US Stocks – 30%

Foreign Developed Stocks – 15%

Emerging Markets Stocks – 5%

REITs – 20%

US Treasury Bonds – 15%

US Treasury Inflation Protection Securities – 15%

Here is how you can construct this portfolio using simple, low-cost Vanguard ETF’s. You could also do this with mutual funds. My preference is for ETF’s because they maximize your tax benefit. The simplicity is key here: you could rebalance this once a year in your underwear. Investing is one area of life where it actually pays to be a little lazy and not meddle too much.

US Stocks – The Vanguard ETF for US stocks is VTI.  The mutual fund equivalent is VTSAX. Many of the FIRE bloggers recommend putting 100% of your net worth into one of these. Personally, I think that’s fine if you have a long time horizon. However, if you’re already retired, you probably don’t want to be in an asset class that could potentially do nothing for 10+ years and would benefit from diversifying into more asset classes. The expense ratio is a dirt cheap .04%.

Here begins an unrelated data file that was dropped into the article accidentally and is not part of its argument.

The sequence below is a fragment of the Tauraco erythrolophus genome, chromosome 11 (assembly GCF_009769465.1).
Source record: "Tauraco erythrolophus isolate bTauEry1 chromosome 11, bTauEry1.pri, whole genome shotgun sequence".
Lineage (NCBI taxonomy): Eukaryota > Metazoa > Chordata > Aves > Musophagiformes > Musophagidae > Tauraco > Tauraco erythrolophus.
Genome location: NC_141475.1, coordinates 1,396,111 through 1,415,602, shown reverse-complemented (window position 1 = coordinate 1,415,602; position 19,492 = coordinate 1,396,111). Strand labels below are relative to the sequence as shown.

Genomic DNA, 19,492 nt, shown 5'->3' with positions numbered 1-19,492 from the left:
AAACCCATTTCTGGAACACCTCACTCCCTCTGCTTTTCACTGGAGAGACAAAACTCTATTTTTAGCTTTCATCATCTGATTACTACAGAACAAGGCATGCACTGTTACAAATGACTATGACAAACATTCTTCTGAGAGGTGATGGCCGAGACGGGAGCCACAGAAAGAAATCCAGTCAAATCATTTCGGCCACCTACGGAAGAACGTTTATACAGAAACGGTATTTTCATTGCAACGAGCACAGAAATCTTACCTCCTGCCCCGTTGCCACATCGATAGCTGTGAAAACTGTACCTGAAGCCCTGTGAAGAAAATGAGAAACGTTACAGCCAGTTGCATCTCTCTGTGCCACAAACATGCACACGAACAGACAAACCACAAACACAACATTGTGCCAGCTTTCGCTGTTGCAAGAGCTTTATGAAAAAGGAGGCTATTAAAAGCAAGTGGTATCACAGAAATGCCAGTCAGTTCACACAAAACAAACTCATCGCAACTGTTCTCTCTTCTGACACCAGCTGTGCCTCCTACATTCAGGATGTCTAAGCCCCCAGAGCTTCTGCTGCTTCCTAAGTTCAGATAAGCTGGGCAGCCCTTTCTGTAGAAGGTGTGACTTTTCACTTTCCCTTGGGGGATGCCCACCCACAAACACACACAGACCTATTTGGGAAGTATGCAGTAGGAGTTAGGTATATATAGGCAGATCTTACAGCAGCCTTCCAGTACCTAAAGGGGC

International Developed – The Vanguard international developed ETF is VEA. The expense ratio is .07%.

Emerging Markets – The Vanguard emerging markets ETF is VWO. The expense ratio is .14%.

Side note: Alternatively, you could replace the three equity ETF’s above with one ETF – Vanguard Total World Stock Index, VT. This is a market cap weighted index of all stocks in the entire world for an expense ratio of .1%. Currently, the portfolio is 60% in US stocks, 10% emerging markets, and 30% international developed. If this ETF is 50% of your portfolio – you will get right to Swensen’s recommended allocations. 30% of your portfolio will be in US stocks, 15% will be in international developed, and 5% will be in emerging markets. Of course, these allocations won’t remain static and will fluctuate based on the performance of countries within the global portfolio, but it seems like a much easier way to simplify a Swensen portfolio with one equity ETF instead of three.

REITs – The Vanguard real estate ETF is VNQ. The expense ratio is .12%.

TIPs – The Vanguard TIPs fund is VTIP. The expense ratio is .06%.